2014 Shareholder Employment and Development College Support Program: Peter Sandvik

27721407861805PeterSandvik.jpgPeter Sandvik is from Columbus, Ohio, where he just finished his freshman year of college. He is earning a B.S. in chemical engineering from Ohio State University, one of the nation’s largest schools. This summer, through the NANA shareholder employment and development college support program, he is working as an intern with AKIMA in Herndon, VA, as a project coordinator. We talked about his trip to Kiana last summer to spend time with family and help work on their camps, what it’s like working as project coordinator, and related the labor he did out at camp to the work he is doing in Herndon. “I feel like I’m gaining the whole other side of what goes into a project, not just the technical part but the business part as well” Peter said about the experience he is getting with the NANA summer internship program. “In school we did a lot of things where we had to write reports, we had to manage numbers, we had to do all this different stuff that’s relevant to what I’m doing using tools like Excel, using various other tools”.

His grandmother, Ruth Sandvik, was born in Selawik and moved to Kiana when she was a child. He spent most of last summer out at his family’s camps around Kiana on the Kobuk River, fixing things, painting, and building walkways. “It was a lot of fun, definitely a cool experience and something a lot of people don’t get to do”. He had fun with that kind of work with its tangible results. “It’s like one of those things you can actually see everything that’s done at once. You see the big picture”.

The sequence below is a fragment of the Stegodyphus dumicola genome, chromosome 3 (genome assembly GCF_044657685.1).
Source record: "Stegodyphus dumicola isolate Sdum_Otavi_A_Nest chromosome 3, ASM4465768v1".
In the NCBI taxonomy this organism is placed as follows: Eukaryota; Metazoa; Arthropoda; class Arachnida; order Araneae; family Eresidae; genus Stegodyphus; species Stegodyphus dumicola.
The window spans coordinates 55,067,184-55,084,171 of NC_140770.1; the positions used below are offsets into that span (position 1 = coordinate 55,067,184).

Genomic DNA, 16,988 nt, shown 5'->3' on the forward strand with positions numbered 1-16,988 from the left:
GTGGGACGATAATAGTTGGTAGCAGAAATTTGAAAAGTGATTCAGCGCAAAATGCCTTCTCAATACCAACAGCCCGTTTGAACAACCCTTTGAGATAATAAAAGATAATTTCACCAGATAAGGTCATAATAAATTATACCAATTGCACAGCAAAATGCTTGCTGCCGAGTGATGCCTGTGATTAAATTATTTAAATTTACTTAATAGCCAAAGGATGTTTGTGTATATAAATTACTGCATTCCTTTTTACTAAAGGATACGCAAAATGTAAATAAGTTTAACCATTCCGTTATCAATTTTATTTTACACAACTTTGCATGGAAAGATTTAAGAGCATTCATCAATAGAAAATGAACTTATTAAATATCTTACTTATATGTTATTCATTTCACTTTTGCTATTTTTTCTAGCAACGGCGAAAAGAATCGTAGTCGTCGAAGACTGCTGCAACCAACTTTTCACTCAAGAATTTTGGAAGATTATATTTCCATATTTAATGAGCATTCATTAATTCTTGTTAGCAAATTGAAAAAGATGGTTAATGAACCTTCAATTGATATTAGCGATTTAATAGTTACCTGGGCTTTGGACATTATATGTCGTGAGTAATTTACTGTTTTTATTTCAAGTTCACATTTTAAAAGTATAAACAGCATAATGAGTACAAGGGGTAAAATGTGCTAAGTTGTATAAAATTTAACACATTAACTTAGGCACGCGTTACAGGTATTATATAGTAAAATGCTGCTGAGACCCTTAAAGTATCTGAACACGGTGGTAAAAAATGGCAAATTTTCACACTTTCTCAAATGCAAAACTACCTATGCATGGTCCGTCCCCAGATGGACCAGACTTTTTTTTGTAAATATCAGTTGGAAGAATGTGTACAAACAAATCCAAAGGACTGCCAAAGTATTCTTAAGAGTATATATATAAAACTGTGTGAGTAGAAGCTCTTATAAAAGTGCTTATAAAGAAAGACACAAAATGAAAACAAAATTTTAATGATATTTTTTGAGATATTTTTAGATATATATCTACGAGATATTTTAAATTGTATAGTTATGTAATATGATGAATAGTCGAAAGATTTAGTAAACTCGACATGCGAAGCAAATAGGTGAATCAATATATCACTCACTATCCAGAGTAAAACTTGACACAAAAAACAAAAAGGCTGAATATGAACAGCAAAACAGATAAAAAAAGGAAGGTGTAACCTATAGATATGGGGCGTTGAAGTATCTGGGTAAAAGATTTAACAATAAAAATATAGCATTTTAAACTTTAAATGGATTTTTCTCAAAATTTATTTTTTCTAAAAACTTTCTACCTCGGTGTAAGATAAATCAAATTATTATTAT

The work he is doing in Herndon is different, but he still sees a lot of value in it and hopes to continue working with the college support program in the future. “There’s not a tangible item that you can hold” he said, “it’s like one piece in a bigger thing. I do something which helps out a bigger picture that I might not see. It might be a contract or something, or I never actually see the work that they’re doing because it’s top secret or stuff like that. I’m just doing a portion of that. It’s different”.

He remains optimistic about the insight he is getting into what it takes to approach large projects. “I’m excited to learn how everything comes together, like how I’m doing this portion and somebody else is doing another portion” he said about doing work that feels more intangible. “Entering these numbers basically impacts how much we charge the customer, which impacts how much funding we get, which impacts the revenue, which impacts basically our profits. So you see these smaller tasks come together”.

His experience at AKIMA is helping him see that bigger picture. “You can’t do all the technical stuff if you don’t have the money, if you don’t have the contract, if you don’t have any of that thing. If you don’t have the support on this end, then you can’t do any of that stuff out in the field, any of the development, anything like that”.

For more information on Akima visit their website.